I’m keeping it short and sweet this week because there’s nothing new out that I couldn’t reduce to a paragraph and besides, I’m way more excited about Avengers Assemble coming out next Monday on Blu-ray.
A spooky thriller with a fair few laughs and cool stop-motion stylings, this distinctive animation tells the spine-tingling tale of a young social outcast who sees dead people. Ghosts, though, he likes. It’s the living who give Norman a hard time as a witch’s curse brings the Autumnal town of Blithe Hollow to the brink of zombified oblivion, with only freaks and geeks to save the day. From the studio that gave us Coraline comes a more eccentrically-minded family fright-fest with pleasingly peculiar visuals, in-jokes for horror nerds, gross stuff for the kids and an offbeat sense of humour that’s bang-up-to-date. Although I didn’t love it quite as much as I expected to, it’s well worth a watch or two and destined to become a Halloween staple.
Speed on a bike is what this movie offers, that and charismatic leading man Joseph Gordon-Levitt popping wheelies in Manhattan. A messenger with an envelope to deliver, one that catches the attention of dirty cop Michael Shannon, Jo-Go does his utmost to keep the action fast and fun, thwarted solely by the movie’s relentless compulsion to add layer upon layer of extraneous plot. Simplified, this thriller might have only lasted an hour, making it a third shorter but a good deal sweeter. Still, it remains relatively decent, something to look out for on Blu-ray in a few months time.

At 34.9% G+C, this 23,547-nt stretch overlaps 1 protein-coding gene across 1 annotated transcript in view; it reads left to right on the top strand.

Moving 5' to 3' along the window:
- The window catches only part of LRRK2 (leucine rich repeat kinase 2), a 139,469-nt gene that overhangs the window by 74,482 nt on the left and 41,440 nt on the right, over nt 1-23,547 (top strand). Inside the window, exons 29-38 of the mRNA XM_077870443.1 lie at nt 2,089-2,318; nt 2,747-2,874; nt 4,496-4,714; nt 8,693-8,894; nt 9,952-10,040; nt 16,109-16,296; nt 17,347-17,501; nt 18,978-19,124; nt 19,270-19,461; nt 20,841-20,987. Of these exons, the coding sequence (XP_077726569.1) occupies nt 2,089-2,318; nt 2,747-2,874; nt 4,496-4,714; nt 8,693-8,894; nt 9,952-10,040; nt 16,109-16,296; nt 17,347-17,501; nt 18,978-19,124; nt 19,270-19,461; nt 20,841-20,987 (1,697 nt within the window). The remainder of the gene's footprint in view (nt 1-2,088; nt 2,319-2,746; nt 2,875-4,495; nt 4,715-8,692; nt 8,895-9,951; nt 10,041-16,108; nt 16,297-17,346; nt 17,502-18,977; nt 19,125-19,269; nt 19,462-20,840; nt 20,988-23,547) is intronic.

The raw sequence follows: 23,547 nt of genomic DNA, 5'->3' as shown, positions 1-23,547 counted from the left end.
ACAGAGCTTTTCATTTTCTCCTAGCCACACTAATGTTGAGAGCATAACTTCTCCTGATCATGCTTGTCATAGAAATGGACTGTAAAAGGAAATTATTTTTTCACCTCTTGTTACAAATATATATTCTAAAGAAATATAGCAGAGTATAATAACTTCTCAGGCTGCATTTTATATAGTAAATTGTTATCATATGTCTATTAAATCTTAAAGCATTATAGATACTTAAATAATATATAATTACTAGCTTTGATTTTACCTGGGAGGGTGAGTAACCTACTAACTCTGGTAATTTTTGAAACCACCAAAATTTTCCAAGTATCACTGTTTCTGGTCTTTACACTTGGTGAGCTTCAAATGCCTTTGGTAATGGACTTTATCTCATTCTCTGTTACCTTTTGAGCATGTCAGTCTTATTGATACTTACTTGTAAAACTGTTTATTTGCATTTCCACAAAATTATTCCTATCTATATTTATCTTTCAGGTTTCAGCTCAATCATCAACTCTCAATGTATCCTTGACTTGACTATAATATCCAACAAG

To Rome With Love (12A)
As variable as Woody Allen’s movies are, from blessed events to wretched bores, I dared hope the best for this all-star ensemble comedy set in the Eternal City. Sad to say it’s as broad as the worst of his British films, unforgivably light on jokes and lacking inspiration at every turn. Regardless of the movie’s Italian trappings, it could just as easily have been set anywhere else in the world. Beneath the surface style and variety of stories told, it’s both bland and generic without a scrap of joy in its silliness and nothing new or interesting to say. This is sub-standard Allen with a tiresome Eurotrashy soundtrack and a tragic waste of a great cast, Alec Baldwin, Penelope Cruz and Woody himself included.
Can’t say I was ever a big fan of seminal Seventies show The Sweeney, but this baffling British movie adaptation is guaranteed to horrify all those who were. I dare say, if series creator Ian Kennedy Martin were not still alive, he’d be spinning in his grave. Ray Winstone takes the lead as salty, cynical copper Regan, dragging Plan B’s Carter round his manor, kicking bottom and taking names as if the movie had a plot, and anyone actually cared, which it doesn’t, and they can’t.
Though marketed as a romcom, this is more a drama with a sense of humour, a likeable film from The Devil Wears Prada David Frankel that stars a scene-stealing Tommy Lee Jones and the always wonderful Meryl Streep as a couple in crisis who turn to therapist Steve Carell for help. A sweetly funny, heartfelt and finely acted film for audiences of a certain age.